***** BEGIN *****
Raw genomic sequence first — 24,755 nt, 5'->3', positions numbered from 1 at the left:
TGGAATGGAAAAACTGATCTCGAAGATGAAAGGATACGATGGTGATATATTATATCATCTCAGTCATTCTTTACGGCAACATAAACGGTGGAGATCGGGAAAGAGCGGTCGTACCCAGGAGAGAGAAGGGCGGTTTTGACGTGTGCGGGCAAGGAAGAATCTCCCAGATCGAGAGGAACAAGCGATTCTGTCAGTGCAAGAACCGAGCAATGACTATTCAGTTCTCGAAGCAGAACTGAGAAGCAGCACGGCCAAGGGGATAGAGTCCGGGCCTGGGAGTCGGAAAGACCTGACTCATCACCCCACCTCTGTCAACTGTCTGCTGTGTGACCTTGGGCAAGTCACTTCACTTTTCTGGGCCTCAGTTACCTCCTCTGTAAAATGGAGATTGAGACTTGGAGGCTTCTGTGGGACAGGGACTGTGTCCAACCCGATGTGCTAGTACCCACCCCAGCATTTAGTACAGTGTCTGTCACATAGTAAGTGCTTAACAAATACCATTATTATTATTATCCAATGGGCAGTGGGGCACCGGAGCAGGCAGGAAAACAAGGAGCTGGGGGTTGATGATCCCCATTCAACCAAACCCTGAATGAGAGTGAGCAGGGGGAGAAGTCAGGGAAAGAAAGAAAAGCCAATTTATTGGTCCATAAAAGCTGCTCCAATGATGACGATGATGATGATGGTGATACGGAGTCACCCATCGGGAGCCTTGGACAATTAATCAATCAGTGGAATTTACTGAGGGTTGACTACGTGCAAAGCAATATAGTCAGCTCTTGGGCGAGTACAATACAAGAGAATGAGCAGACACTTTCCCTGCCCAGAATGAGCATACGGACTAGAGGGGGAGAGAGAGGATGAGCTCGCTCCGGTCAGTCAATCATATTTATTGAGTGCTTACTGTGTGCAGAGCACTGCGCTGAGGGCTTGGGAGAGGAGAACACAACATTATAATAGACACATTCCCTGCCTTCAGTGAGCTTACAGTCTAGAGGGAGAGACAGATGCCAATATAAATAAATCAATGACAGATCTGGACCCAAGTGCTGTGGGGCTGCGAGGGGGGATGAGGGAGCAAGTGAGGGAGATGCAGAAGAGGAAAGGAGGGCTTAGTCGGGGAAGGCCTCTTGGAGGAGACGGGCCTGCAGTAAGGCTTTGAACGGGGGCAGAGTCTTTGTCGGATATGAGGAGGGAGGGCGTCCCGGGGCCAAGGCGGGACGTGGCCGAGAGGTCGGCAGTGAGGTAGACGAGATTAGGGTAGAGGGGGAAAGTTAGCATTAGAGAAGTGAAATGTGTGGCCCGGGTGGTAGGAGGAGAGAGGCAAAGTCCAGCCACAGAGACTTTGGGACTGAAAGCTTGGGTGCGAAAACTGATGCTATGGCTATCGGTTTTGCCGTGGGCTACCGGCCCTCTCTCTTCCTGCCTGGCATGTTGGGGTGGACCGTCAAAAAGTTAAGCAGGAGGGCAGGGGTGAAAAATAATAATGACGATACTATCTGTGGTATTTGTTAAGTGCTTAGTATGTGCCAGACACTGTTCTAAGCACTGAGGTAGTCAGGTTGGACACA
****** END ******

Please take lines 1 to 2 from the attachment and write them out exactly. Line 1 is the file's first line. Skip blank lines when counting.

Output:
Raw genomic sequence first — 24,755 nt, 5'->3', positions numbered from 1 at the left:
TGGAATGGAAAAACTGATCTCGAAGATGAAAGGATACGATGGTGATATATTATATCATCTCAGTCATTCTTTACGGCAACATAAACGGTGGAGATCGGGAAAGAGCGGTCGTACCCAGGAGAGAGAAGGGCGGTTTTGACGTGTGCGGGCAAGGAAGAATCTCCCAGATCGAGAGGAACAAGCGATTCTGTCAGTGCAAGAACCGAGCAATGACTATTCAGTTCTCGAAGCAGAACTGAGAAGCAGCACGGCCAAGGGGATAGAGTCCGGGCCTGGGAGTCGGAAAGACCTGACTCATCACCCCACCTCTGTCAACTGTCTGCTGTGTGACCTTGGGCAAGTCACTTCACTTTTCTGGGCCTCAGTTACCTCCTCTGTAAAATGGAGATTGAGACTTGGAGGCTTCTGTGGGACAGGGACTGTGTCCAACCCGATGTGCTAGTACCCACCCCAGCATTTAGTACAGTGTCTGTCACATAGTAAGTGCTTAACAAATACCATTATTATTATTATCCAATGGGCAGTGGGGCACCGGAGCAGGCAGGAAAACAAGGAGCTGGGGGTTGATGATCCCCATTCAACCAAACCCTGAATGAGAGTGAGCAGGGGGAGAAGTCAGGGAAAGAAAGAAAAGCCAATTTATTGGTCCATAAAAGCTGCTCCAATGATGACGATGATGATGATGGTGATACGGAGTCACCCATCGGGAGCCTTGGACAATTAATCAATCAGTGGAATTTACTGAGGGTTGACTACGTGCAAAGCAATATAGTCAGCTCTTGGGCGAGTACAATACAAGAGAATGAGCAGACACTTTCCCTGCCCAGAATGAGCATACGGACTAGAGGGGGAGAGAGAGGATGAGCTCGCTCCGGTCAGTCAATCATATTTATTGAGTGCTTACTGTGTGCAGAGCACTGCGCTGAGGGCTTGGGAGAGGAGAACACAACATTATAATAGACACATTCCCTGCCTTCAGTGAGCTTACAGTCTAGAGGGAGAGACAGATGCCAATATAAATAAATCAATGACAGATCTGGACCCAAGTGCTGTGGGGCTGCGAGGGGGGATGAGGGAGCAAGTGAGGGAGATGCAGAAGAGGAAAGGAGGGCTTAGTCGGGGAAGGCCTCTTGGAGGAGACGGGCCTGCAGTAAGGCTTTGAACGGGGGCAGAGTCTTTGTCGGATATGAGGAGGGAGGGCGTCCCGGGGCCAAGGCGGGACGTGGCCGAGAGGTCGGCAGTGAGGTAGACGAGATTAGGGTAGAGGGGGAAAGTTAGCATTAGAGAAGTGAAATGTGTGGCCCGGGTGGTAGGAGGAGAGAGGCAAAGTCCAGCCACAGAGACTTTGGGACTGAAAGCTTGGGTGCGAAAACTGATGCTATGGCTATCGGTTTTGCCGTGGGCTACCGGCCCTCTCTCTTCCTGCCTGGCATGTTGGGGTGGACCGTCAAAAAGTTAAGCAGGAGGGCAGGGGTGAAAAATAATAATGACGATACTATCTGTGGTATTTGTTAAGTGCTTAGTATGTGCCAGACACTGTTCTAAGCACTGAGGTAGTCAGGTTGGACACA